The metamodern woman is in a constant state of reshaping her identity, simultaneously referring to traditionalism and freedom to construct her own future. By rejecting that women are a singular conception, she embraces plurality and allows herself to seek it. She shares what she feels and does what she pleases. Validation is gift she has given to herself. 

Social media has become a democratic channel for women to shape and communicate their identity constructs for themselves. It’s become a tool, I’ve grown fond to use as well. I reveal how I see myself or construct how I like others to see me. What is shown is by my own doing and under my control. A simultaneous creator and creation. One the most fascinating examples of the metamodern woman is tongue wagging, loud taking, Bronx rapper, Cardi B.  Cardi B is her own author. She’s behind the wheel of her own narrative, directly speaking to her fans and openly addressing her personal matters. On her SNL debut, the “I Like It” rapper, appeared clad in a white dress and retro-beehive up-do while performing her single, “Be Careful.” The song aims as a subtle warning to a lover (or Cardi’s #IRL fiance, Offset, from Migos), that she will not tolerate her heart or integrity being taken advantage of by a man. The climax of her performance comes when the camera begins to pull away, revealing a mature baby bump, Cardi stuns as a vision of a bride at a shotgun wedding.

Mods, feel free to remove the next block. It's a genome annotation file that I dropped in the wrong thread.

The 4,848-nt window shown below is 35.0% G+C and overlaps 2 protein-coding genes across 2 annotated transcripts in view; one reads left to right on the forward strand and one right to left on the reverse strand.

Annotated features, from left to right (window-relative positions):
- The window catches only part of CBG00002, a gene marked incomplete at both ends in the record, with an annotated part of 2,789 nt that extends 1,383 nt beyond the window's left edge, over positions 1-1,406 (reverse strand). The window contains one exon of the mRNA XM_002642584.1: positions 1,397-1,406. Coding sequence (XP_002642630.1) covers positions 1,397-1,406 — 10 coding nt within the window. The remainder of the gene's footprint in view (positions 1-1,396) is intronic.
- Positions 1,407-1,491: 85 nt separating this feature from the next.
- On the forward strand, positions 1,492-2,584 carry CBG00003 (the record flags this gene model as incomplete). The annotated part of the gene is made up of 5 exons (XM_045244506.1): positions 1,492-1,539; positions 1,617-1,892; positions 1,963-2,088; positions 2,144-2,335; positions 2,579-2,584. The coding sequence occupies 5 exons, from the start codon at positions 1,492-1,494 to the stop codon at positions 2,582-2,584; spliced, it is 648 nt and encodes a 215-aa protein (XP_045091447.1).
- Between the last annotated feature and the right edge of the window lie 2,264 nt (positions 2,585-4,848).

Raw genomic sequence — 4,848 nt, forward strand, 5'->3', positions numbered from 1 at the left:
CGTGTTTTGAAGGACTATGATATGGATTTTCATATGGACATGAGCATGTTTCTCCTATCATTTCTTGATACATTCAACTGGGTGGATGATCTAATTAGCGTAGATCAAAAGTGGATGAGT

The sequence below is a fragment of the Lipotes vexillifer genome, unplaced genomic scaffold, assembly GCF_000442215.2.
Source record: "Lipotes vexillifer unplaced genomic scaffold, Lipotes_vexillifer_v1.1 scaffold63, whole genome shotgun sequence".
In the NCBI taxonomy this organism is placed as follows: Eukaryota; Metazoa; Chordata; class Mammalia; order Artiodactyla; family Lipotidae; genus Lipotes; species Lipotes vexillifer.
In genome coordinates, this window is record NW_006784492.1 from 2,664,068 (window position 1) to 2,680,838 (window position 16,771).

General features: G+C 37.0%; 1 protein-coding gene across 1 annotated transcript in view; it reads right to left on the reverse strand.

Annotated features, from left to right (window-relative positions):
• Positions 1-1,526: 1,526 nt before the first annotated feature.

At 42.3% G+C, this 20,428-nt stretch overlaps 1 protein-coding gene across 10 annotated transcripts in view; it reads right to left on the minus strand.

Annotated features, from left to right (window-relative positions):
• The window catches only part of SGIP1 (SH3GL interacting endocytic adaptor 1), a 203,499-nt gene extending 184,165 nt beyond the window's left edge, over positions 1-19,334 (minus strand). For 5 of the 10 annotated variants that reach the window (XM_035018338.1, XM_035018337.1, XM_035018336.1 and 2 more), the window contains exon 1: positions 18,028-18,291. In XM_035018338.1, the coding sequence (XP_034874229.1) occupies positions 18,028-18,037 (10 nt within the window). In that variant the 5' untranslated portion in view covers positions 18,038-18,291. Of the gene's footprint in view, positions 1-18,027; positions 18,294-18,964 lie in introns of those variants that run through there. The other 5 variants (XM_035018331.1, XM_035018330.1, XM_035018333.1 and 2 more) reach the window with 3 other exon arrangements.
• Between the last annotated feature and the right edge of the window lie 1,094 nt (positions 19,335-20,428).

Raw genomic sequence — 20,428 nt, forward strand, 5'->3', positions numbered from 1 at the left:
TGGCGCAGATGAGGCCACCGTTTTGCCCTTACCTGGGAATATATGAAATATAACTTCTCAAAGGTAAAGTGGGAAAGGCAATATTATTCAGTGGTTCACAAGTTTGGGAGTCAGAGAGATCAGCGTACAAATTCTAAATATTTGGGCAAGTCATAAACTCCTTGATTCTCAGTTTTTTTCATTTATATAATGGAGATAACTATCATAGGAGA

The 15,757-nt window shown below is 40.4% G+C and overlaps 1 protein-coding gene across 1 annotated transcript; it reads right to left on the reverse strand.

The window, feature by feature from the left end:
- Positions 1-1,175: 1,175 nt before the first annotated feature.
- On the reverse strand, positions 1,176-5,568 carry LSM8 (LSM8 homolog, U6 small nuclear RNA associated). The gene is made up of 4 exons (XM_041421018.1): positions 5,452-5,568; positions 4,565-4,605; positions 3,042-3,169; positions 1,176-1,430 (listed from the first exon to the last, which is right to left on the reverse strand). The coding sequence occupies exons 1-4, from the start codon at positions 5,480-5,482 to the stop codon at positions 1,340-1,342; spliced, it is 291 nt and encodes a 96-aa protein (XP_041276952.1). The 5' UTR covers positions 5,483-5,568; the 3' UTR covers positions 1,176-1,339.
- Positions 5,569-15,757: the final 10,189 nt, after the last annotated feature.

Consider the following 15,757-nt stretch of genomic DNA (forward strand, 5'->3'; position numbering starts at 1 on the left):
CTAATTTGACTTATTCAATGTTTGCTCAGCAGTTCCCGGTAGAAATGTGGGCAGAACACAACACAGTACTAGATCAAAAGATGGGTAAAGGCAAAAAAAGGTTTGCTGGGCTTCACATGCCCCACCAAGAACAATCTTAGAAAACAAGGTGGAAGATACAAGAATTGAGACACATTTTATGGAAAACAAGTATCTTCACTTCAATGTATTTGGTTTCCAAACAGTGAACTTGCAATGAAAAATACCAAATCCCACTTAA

For weeks, the public speculated that the young femme MC, was with child. Yet, the prying was less innocent curiosity and more so, an audience’s cognition to pre-maturely call the demise of the music industry’s newest star. In response to speculations, Cardi B responded via Twitter stating, “ I started winning when the whole world was doubting on me! Think imma lose with my little baby counting on me?” Dismissing any unfair criticism that women can’t have career success and motherhood at the same time. Alluring enough, Cardi B aligns with another famous mother, Kim Kardashian West, who’s frequent naked body is a target of critique that mothers should be modest. There may have been a time when, a stripper and an amateur porn star, could never be considered “wifey material” better yet, a face of multi-million dollar business, but these two champion otherwise. 

Despite how much my mother despises Kim Kardashian, she loves to keep up. Mrs. West has gotten a happy ending in ways that should’ve left her unfamed and unwanted. Whether its her motherly eye scrutinizing or just being a woman with a different idea of freedom. There were just things she could never do.